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Photo by Celia Mitchell (2015/16 Semester Photo Contest Entry), Indonesia Semester.

A Letter Home

Dear Home:

Dear Door – I remember so well the way your handle pressed in my palm, the precise weight against my arm, the exactly pitched creak of your melodious hinges. In my mind you open to a world of sights and smells; the familiar flowers, stone floor cold on my feet, memories of times when you were the gateway to a sanctuary, the warm embrace of safety.

Dear Bed – You are so much more comfy than I ever appreciated. How could a simple mattress, so much more than 2 inches of padding on a wooden panel, bring so much joy? How I long to sink into your welcoming folds and lie there till all exhaustion has fled from my body and mind. I would jump on you… or just fall asleep. Bed, I miss you most.

Dear Shower – Sorry to say it, but I’ve actually replaced you. Yeah, I mean hot water can be nice, maybe calming, maybe relaxing, but I honestly enjoy cold water in a bucket. I’ll pour it over my head in one slow gasp of refreshing, and feel cleaner than I ever did with your electric spigot. Although… I never was this hot and sweaty at home.

Dear Phone – Okay. There are times when I wish I could escape to facebook. Music! Music I especially miss. I wish I was able to use GPS, but sometimes in order to see more you must carry less. I’m relieved not to have you. Distraction, I think, would only be degenerative. I don’t want to be stopped from living fully. I don’t want to miss a flash of color or smell of spice. Any moment lost could be a lifelong memory missed.

Dear Car – The freedom you brought. The familiarity of the streets, the joy of the journey from house to home. As much as they try, Becoks will never be as liberating. More fun, maybe. But driving here in Yogya would just be to much. The flocks of motorbikes, the general lack of stop lights or stop signs or really any kind of direction, the men running with food carts, and wait did I mention the millions of motorbikes? I’d probably just start walking.

Dear Kitchen – The taste’s you’ve given me throughout my life are a world away from these chilly – filled, rice mounded bowls of deliciousness. Food styles so different I can’t even compare, though I’m starting to realize that not only is it possible to eat rice three times of day, but it is, in fact, a cultural expectation.

Dear Non-Quick Dry Clothes – I don’t even remember what you feel like. My shoulders and knees are so used to being covered, the idea of wearing shorts is almost scandalous. I have so much respect for the strong women and men who are able to wear jeans, long sleeves, and head scarves in this kind of heat. That’s some kind of devotion.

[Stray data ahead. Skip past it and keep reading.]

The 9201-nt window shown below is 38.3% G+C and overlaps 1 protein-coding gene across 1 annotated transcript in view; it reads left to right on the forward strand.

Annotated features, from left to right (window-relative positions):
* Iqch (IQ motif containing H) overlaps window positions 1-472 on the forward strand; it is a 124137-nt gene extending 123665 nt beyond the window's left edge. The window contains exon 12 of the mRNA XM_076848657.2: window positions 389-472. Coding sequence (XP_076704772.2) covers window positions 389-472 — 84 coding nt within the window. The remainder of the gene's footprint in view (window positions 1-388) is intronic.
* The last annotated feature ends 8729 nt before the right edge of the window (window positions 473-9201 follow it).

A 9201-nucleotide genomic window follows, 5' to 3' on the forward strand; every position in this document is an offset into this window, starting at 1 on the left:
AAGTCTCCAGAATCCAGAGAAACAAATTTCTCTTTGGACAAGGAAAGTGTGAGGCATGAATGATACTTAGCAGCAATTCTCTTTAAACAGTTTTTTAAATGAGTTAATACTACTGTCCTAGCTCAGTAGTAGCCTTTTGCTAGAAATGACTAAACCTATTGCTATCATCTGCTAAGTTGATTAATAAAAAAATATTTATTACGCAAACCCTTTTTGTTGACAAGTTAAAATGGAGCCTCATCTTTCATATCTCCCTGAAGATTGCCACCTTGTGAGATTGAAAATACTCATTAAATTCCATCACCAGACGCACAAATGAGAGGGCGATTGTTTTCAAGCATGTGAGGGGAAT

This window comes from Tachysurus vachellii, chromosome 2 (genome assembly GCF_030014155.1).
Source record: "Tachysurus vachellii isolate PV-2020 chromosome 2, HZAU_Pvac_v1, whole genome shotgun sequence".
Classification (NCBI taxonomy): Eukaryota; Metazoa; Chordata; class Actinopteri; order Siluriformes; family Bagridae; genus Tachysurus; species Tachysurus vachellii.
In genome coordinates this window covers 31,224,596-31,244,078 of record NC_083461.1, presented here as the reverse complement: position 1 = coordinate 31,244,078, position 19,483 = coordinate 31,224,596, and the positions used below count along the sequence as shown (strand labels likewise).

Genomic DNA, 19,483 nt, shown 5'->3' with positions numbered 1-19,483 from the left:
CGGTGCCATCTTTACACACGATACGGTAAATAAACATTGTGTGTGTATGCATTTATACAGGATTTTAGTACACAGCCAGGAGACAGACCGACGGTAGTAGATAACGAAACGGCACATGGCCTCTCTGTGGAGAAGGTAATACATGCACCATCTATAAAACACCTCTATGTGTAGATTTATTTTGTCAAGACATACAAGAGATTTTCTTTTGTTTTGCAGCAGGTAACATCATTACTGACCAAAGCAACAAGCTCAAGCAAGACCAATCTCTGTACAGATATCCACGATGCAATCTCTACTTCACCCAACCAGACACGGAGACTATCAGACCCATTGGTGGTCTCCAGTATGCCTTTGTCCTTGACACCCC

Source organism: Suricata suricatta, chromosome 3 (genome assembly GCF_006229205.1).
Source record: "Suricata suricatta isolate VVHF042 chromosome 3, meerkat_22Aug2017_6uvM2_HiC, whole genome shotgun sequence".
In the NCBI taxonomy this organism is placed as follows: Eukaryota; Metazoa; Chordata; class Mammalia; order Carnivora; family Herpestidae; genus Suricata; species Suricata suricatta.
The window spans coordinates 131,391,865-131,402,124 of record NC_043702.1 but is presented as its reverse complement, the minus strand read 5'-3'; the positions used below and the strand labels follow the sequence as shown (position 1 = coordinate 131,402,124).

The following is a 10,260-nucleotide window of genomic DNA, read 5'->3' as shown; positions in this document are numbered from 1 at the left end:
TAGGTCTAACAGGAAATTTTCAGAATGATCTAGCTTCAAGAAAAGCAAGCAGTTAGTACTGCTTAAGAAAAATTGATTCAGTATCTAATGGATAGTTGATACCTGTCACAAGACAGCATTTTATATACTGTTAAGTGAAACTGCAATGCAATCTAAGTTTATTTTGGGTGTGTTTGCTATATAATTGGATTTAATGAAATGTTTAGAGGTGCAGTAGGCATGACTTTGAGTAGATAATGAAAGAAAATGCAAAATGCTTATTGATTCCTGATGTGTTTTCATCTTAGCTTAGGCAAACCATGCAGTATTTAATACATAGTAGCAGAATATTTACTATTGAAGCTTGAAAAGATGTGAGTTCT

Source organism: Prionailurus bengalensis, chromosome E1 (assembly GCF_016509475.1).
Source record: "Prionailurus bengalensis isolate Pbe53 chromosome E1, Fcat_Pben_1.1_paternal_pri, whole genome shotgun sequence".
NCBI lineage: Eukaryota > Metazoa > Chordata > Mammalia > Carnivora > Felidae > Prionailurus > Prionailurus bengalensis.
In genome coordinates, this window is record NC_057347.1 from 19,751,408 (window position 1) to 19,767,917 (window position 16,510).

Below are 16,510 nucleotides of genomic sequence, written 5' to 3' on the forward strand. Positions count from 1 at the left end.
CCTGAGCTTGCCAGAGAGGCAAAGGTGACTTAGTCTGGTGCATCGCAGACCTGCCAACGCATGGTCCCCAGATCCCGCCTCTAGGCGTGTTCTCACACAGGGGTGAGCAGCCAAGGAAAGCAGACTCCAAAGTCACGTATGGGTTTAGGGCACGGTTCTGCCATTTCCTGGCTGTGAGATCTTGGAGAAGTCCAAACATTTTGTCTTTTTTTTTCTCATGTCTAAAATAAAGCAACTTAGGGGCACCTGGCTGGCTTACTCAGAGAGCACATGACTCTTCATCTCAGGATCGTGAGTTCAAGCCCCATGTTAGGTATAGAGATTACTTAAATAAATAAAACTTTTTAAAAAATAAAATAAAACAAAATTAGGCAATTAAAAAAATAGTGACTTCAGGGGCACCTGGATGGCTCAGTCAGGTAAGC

Dear Mountains – You used to rise above my home like beacons of adventure, calling to be explored. Now my skylines have changed and are filled instead with houses, universities, the buildings and shops and hectic complexes of a busy and wild and full Indonesian city. Grain fields have turned to rice patties. Only the lush green remains the same.

Dear Odi and Zeus, My Beloved Golden Retrievers – You remain the most amazing dogs in my life. I dream about scratching you golden backs and watching you run with the ebullience only a happy dog can fully express.

Dear Family – I carry our memories with me.

Dear Friends – I think of you and smile.

Dear Home –

I have come to believe that you, home, are a deceptive concept. I don’t believe that one house or one place can be the joy of my heart simply because it has the predisposition of being the setting for the majority of my memories. If home was just one thing then, to me, it could never be a house. I think that it must instead be a state of heart. Not a state of mind or state of being, but a way that your heart feels when you are given ease and joy by your surroundings. That moment when the smile comes from the inside, the outer shells collapse and you know, in your heart, that you are home. I have had to say good bye to you Door, Bed, Shower, Phone, Car, Kitchen, Clothes, Mountains, Dogs, Family, Friends – you factors and beings that have been my home. I chose to do this not out of spite but out of an inner compulsion to stretch my boundaries. To expand my mind. To fill my heart with the sights and sounds of the unknown, even if it meant squat toilets and bucket showers and fleets of loud, filthy motorbikes, or a new language and a new diet and a new state of being. I did it because sometimes one home isn’t enough, and when the heart says its time to go exploring, well, who am I to disagree. So, home, I have left you behind. But in many ways, in almost all the ways maybe, I haven’t left home at all.

Love,

Larkin